Hooboy. Let me tell you about my new favorite game “Brand New Sandbox MMORPG 2017”. Officially, I believe it’s called Albion Online, but the game’s website has the name backwards, I suppose for SEO reasons.
Albion Online (AO) is a “sandbox” MMORPG developed by a small German studio called Sandbox Interactive (SBI). It’s the first NEW RPG I’ve played for longer than an hour since Final Fantasy XIV and it marries together some of the best old-school MMO experiences (Ultima Online, Nexon/KRU’s Dark Ages) with sandbox worlds like EVE Online. Before I get into the review, we must look to the past.
We all have that game from the past that consumed a large amount of our life. For me, it was Nexon / KRU’s Dark Ages (not to be confused with Dark Ages of Camelot). Following the success of NexusTK, Kingdom of the Winds, South Korean game developer, Nexon, developed a game that was mechanically deeper with better graphics. Ultima Online had shown that a player-driven world with high consequences for dying could be deeply immersive.
Built on top of Nexon’s DOOMVAS engine, Dark Ages was released in 1999. It featured what we would call today a Full Loot, Sandbox-sih MMORPG. While there were a few quests in the game, a majority of the game focused on leveling through actions. Players had levels for their main class and could learn a subclass after mastering their main profession. Skills had to be used in order to level up. The most interesting aspect of Dark Ages was its political and lore focused mechanics. The world was written by the players and each city had politicians, churches, and guards. These were player characters that were voted for by other players. Each played a unique role in the city, leading to a deep world and interesting economy.
Death was brutal. Dying made you drop a pile. Some items were immediately lost on death (usually the most expensive ones) and returning to retrieve your pile was often too dangerous. Dying also left a scar on your character. Similar to losing experience in FFXI, a scar made it so you would gain less experience. Only certain priests could remove scars – and it cost an in-game currency called Labor. Labor was allotted daily and used to do things such as vote, pray, and other community driven events. Labor was precious.
PVP was limited to arenas and outlands. I’m not entirely certain the state of the game. I was banned for packet hacking in 2002, around Deoch 40. Every few years, I try to get my account back, but I don’t think it will ever happen. A foolish mistake that I regret…because one of the more interesting aspects to the game was the player legend. Each player had a publicly displayable legend. It told the date of “birth” and any major achievements. Truly a great way to gauge e-peen. I haven’t found a game that’s drawn me in so deeply since.
The Sandbox as a Mechanism
I don’t honestly know what “sandbox” means. I suppose it means a box of sand that can be shaped into whatever the player wants it to be. The sandbox genre is often less sandbox-y than marketing appears. A true sandbox would provide mechanics and nothing else. The more guardrails and restrictions in a sandbox the less of a sandbox it becomes. Vanilla World of Warcraft is looked at with rose-tinted glasses – often because it felt like a sandbox. The end-game was the end of the game, with a few major bosses to fight, but more about showing off, helping new players, and engaging it marketplace manipulation. The game itself was leveling to that point. As WoW grew, and I’ve talked about this before, it became refocused to allow players to enjoy and consume content faster – and less about the grind of getting to max-level. These types of MMO’s are now known as theme park MMO’s. Idling in cities while waiting for instanced content. It appeals to a large swathe of people, but theme parks lack immersion. Instanced content removes people from the world.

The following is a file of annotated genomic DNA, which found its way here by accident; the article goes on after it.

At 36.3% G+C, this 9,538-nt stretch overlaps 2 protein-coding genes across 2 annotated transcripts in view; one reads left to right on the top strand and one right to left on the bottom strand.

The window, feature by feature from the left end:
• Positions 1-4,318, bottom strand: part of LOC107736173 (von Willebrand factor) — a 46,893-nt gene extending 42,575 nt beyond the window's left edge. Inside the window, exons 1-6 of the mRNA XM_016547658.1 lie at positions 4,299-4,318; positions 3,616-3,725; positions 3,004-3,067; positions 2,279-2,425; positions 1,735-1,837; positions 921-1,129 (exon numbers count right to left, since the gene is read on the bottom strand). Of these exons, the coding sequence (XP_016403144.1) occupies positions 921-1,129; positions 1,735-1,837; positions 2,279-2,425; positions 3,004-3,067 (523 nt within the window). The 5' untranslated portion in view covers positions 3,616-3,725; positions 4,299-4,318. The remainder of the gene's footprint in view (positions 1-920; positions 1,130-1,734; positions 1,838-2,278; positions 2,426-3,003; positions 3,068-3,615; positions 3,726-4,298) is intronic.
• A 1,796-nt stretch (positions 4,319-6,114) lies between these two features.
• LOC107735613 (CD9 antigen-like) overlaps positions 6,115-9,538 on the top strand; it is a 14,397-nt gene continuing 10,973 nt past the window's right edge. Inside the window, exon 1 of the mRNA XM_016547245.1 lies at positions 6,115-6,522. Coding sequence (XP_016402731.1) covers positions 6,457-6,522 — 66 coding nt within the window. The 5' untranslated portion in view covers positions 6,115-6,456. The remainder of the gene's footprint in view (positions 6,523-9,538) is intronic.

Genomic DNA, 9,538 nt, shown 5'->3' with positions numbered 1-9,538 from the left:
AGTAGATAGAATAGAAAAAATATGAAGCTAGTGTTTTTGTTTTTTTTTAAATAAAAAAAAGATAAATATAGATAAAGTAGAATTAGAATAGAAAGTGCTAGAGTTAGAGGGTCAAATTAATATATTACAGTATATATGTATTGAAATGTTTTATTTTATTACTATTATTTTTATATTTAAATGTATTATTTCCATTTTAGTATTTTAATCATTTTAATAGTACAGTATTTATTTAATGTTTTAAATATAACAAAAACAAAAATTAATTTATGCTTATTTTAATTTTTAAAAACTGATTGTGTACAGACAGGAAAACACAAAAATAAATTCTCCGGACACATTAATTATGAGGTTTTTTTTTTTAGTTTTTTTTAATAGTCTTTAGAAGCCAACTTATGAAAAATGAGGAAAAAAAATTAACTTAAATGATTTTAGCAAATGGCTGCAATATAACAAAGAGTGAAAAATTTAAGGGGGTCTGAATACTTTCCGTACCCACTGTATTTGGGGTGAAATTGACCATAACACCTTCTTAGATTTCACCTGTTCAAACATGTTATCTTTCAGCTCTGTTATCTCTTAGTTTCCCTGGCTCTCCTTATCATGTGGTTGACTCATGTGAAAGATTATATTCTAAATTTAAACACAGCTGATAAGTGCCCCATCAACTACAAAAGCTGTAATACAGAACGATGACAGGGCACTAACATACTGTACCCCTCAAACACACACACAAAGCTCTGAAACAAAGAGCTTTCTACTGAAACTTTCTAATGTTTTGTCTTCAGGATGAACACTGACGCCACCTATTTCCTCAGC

EVE Online is a pretty popular sandbox. Driven by resources and corporations, the players drive the narrative in the EVE world. I could never truly invest the time into EVE because I am an idiot and didn’t understand the complexity. Dedicated EVE players love it though, and invest time and money into it that I can’t begin to fathom. I believe SBI is trying to make a more accessible EVE in a medieval setting with Albion Online. So, what’s the sandbox?
Albion Online – A Rundown
Like all good game journalists, I’m reviewing a game before even getting that far into it. I’ve been playing AO for roughly a week and a half. I started because I was watching an anime about this woman who quit her job to play an MMORPG. I though to myself “Gee, wish I could do that.” Just like in the anime, I typed in “best new mmorpg”. Albion and a few others popped up. I watched a video that begins “In Albion, Everyone Matters.”
Everyone matters? I’ve never felt like I mattered anywhere. I was sold. I dropped $100 on the Legendary Starter Pack and began my life in Albion. SBI’s pricing model is unique. The game is not free to play. It is buy-to-play. You can’t get started without paying for the game and that’s totally cool in my book. Part of this cuts out gold sellers and scammers. The game offers gold as a tool to generate more revenue, and gold can be used to trade for silver with other players or buy premium. This means once you’ve started the game, get cozy in the markets, you could feasibly never pay for premium again with fiat. If you’re lazy, you can buy more gold or a subscription – but effectively this model removes gold farmers from the world.
The game includes two entire quests. The tutorial quest and the second tutorial quest. This may confuse the hell out of theme park players, but it’s great for people like me. I started the game determined. I’m going to be a master political manipulator and build a great trade route and take advantage of the bitching in the forums (we’ll talk about this soon), to take “worthless” territories. I don’t need quests to do this. I had my goal laid out before I even began and in a sandbox, setting your own goals is important.